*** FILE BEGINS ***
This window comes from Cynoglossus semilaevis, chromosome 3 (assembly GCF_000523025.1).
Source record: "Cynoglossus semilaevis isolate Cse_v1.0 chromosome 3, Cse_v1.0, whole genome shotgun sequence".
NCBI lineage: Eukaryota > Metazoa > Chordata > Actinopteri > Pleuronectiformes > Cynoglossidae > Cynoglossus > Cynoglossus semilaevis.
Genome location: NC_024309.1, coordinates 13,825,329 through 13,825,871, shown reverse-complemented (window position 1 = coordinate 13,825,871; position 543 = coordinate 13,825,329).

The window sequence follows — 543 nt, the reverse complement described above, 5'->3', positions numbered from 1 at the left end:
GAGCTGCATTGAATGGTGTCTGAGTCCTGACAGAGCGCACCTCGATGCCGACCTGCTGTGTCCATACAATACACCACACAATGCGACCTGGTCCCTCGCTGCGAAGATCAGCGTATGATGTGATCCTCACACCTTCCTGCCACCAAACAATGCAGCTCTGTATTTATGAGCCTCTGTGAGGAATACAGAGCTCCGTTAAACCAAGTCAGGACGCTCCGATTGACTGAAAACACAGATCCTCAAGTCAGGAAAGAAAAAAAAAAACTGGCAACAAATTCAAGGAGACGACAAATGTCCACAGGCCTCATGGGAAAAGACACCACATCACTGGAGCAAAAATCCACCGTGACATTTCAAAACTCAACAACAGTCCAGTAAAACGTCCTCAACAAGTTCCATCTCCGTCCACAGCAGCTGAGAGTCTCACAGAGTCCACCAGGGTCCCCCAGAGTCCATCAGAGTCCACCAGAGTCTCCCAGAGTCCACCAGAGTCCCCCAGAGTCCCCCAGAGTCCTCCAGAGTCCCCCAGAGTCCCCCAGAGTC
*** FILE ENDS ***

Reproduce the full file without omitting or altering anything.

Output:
This window comes from Cynoglossus semilaevis, chromosome 3 (assembly GCF_000523025.1).
Source record: "Cynoglossus semilaevis isolate Cse_v1.0 chromosome 3, Cse_v1.0, whole genome shotgun sequence".
NCBI lineage: Eukaryota > Metazoa > Chordata > Actinopteri > Pleuronectiformes > Cynoglossidae > Cynoglossus > Cynoglossus semilaevis.
Genome location: NC_024309.1, coordinates 13,825,329 through 13,825,871, shown reverse-complemented (window position 1 = coordinate 13,825,871; position 543 = coordinate 13,825,329).

The window sequence follows — 543 nt, the reverse complement described above, 5'->3', positions numbered from 1 at the left end:
GAGCTGCATTGAATGGTGTCTGAGTCCTGACAGAGCGCACCTCGATGCCGACCTGCTGTGTCCATACAATACACCACACAATGCGACCTGGTCCCTCGCTGCGAAGATCAGCGTATGATGTGATCCTCACACCTTCCTGCCACCAAACAATGCAGCTCTGTATTTATGAGCCTCTGTGAGGAATACAGAGCTCCGTTAAACCAAGTCAGGACGCTCCGATTGACTGAAAACACAGATCCTCAAGTCAGGAAAGAAAAAAAAAAACTGGCAACAAATTCAAGGAGACGACAAATGTCCACAGGCCTCATGGGAAAAGACACCACATCACTGGAGCAAAAATCCACCGTGACATTTCAAAACTCAACAACAGTCCAGTAAAACGTCCTCAACAAGTTCCATCTCCGTCCACAGCAGCTGAGAGTCTCACAGAGTCCACCAGGGTCCCCCAGAGTCCATCAGAGTCCACCAGAGTCTCCCAGAGTCCACCAGAGTCCCCCAGAGTCCCCCAGAGTCCTCCAGAGTCCCCCAGAGTCCCCCAGAGTC